The Liberals are changing course and are now saying they will change an attack ad on health care that wrongly attributes a quote to Conservative Leader Stephen Harper.

The party had initially stood by the ad, arguing he has made similar statements in the past. But the Liberals are now running a poll  to let voters decide which Harper health-care quote they should use in the updated ad.

On Monday, the Conservatives demanded the Liberals stop using the anti-Harper health care ad because it attributes to Harper a statement on the future of the Canada Health Act that he never said.

But Liberal Leader Michael Ignatieff says the Conservatives are lashing out at his party's ad because the Tories are concerned the race is "getting tight."

"The heat's on," Ignatieff said during a campaign event in Yellowknife. "They can dish it out, but they can't take it."

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The quote cited in the Liberal health-care ad was from former National Citizens Coalition president David Somerville. ((CBC))

A spokesman for Ignatieff said Harper has a lifetime of comments that show his opposition to universal public health care in Canada.

"The Liberal ad is entirely consistent with Stephen Harper’s long-held negative opinion of the Canada Health Act," Marc Roy wrote in an email. "It references past statements made by Stephen Harper. These statements are on the public record and have been sourced multiple times — they are not made up."

'Stakes are too high': ad

The television ad  asks if voters can trust Harper to be in charge of health care and says he once argued the federal government should scrap the Canada Health Act.

"The stakes are too high," it says, as a heart monitor flatlines in the background.

"He said the law that protects universal health care should be scrapped," warns the female narrator.

But it wasn't Harper who spoke the words cited on screen in the ad — it was his then-boss, National Citizens Coalition president David Somerville, a Conservative spokesman said.

The ad cites an Aug. 26, 2010 Globe and Mail piece for the first statement, and runs it with a headline that says "It's Past Time the Feds Scrapped the Canada Health Act."

Globe issues correction

But while that line did indeed appear in the Globe last year, it was in a column by writer André Picard. Picard said he was citing Harper from a 1997 statement he made as vice-president of the NCC.

The Globe has now issued a correction to the column.

A Google search makes it  clear the line is oft-cited but never with a link to a recording or speech text. It's usually sourced to a famous speech Harper made in Montreal to a conservative American group called the Council for National Policy (where he calls Canada a northern European welfare state).

Ignatieff said Monday he was happy to correct the record if something is inaccurate, "provided it's reciprocal."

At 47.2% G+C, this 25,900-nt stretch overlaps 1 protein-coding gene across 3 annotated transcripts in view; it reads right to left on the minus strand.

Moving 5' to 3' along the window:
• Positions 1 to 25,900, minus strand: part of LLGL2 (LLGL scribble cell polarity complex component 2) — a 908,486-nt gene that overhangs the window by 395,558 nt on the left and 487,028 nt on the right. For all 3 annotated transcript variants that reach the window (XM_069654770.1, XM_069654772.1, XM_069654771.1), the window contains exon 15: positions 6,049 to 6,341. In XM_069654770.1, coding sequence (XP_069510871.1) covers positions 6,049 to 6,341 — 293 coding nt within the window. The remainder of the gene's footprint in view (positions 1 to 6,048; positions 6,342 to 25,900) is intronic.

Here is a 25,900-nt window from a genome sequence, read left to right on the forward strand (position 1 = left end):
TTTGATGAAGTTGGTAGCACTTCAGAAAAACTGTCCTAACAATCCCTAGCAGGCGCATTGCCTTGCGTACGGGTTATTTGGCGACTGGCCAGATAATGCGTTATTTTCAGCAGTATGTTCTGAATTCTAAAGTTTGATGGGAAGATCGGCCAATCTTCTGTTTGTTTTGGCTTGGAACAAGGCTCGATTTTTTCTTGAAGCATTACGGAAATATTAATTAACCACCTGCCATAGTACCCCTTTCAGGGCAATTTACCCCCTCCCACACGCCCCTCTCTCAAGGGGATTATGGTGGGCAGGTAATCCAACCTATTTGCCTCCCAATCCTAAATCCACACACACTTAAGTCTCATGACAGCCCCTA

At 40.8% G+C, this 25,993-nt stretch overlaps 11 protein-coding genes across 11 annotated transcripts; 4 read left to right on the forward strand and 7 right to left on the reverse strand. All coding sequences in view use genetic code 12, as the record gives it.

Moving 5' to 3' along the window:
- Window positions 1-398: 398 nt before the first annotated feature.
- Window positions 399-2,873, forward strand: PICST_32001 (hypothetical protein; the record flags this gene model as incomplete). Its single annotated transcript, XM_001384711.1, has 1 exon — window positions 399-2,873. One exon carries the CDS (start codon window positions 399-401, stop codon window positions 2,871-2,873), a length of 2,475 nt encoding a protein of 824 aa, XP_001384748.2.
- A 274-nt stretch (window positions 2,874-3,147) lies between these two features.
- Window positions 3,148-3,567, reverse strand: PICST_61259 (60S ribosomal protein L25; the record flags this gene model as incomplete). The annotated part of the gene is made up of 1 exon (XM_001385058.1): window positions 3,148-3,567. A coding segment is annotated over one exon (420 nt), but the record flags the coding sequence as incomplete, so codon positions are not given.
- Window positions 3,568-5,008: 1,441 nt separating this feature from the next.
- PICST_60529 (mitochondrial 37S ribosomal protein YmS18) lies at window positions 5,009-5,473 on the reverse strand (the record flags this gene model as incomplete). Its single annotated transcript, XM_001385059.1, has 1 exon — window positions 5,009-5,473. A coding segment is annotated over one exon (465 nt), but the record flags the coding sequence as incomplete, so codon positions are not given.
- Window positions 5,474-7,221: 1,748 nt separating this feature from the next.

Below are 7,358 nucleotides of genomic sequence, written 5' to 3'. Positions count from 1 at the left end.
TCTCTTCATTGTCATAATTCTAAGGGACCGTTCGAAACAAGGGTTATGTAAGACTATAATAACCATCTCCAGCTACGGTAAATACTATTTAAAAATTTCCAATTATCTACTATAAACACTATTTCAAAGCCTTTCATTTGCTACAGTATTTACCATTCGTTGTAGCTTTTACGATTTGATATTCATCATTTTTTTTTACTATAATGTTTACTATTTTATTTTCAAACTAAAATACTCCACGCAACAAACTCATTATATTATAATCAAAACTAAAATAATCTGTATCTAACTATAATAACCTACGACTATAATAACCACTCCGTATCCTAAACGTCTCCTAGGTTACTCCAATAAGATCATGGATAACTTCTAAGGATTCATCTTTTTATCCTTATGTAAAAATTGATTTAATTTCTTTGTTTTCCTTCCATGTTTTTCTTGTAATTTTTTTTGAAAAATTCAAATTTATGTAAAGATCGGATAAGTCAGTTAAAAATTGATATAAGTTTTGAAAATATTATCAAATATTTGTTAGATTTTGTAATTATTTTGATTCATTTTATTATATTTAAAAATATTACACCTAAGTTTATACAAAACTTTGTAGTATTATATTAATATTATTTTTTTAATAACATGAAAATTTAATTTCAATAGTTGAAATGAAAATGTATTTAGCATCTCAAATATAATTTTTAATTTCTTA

"These guys have been the masters of selective misquotation," Ignatieff said.

Contacted last Thursday, Liberal Party spokesman Michel Liboiron said he didn't think it was misleading to say the quote came from 2010.

"We wanted to use the most up-to-date reference, which would seem to be the Globe story," he said in an email.

CBC had tried last week to track down the quote but wasn't able to confirm it. The Conservatives contacted the media on Monday to announce their demand the Liberals remove the ad.

Neither the Liberal Party or NDP could provide source material for the quote.

The line appeared in the June 1997 issue of Bulldog, the NCC newsletter, Conservative spokesman Mike White said in an email.

"The Liberals know full well that the quotation belongs to Mr. Somerville, not Mr. Harper, because the Liberal Party correctly attributed the comment to Mr. Somerville in the Liberals' 2004 essay, "Stephen Harper and the National Citizens' Coalition," at page 5, footnote 20," White wrote.

Harper on health

The Liberals point to other Harper statements over the years to back up their point.

In a letter to the National Post in 2001, known as the Firewall letter, Harper and a handful of conservative academics argued Alberta should move ahead with its own health care policy because it could afford to pay the fines the federal government has the power to impose under the Canada Health Act.

"Resume provincial responsibility for health care policy. If Ottawa objects to provincial policy, fight in the courts," the letter says.

"Albertans deserve better than the long waiting periods and technological backwardness that are rapidly coming to characterize Canadian medicine. Alberta should also argue that each province should raise its own revenue for health care — i.e., replace Canada Health and Social Transfer cash with tax points, as Quebec has argued for many years."

In a 2002 debate in the House of Commons, Harper said he objects to public sector monopolies.

"It should not matter who delivers health care, whether it is private, for profit, not for profit or public institutions, as long as Canadians have access to it regardless of their financial means," he said.

In last week's English language leader's debate, Harper said governments across the country have experimented with alternative service delivery.

"We're not going to wave the finger at provinces because they experiment with different delivery," Harper said on April 12.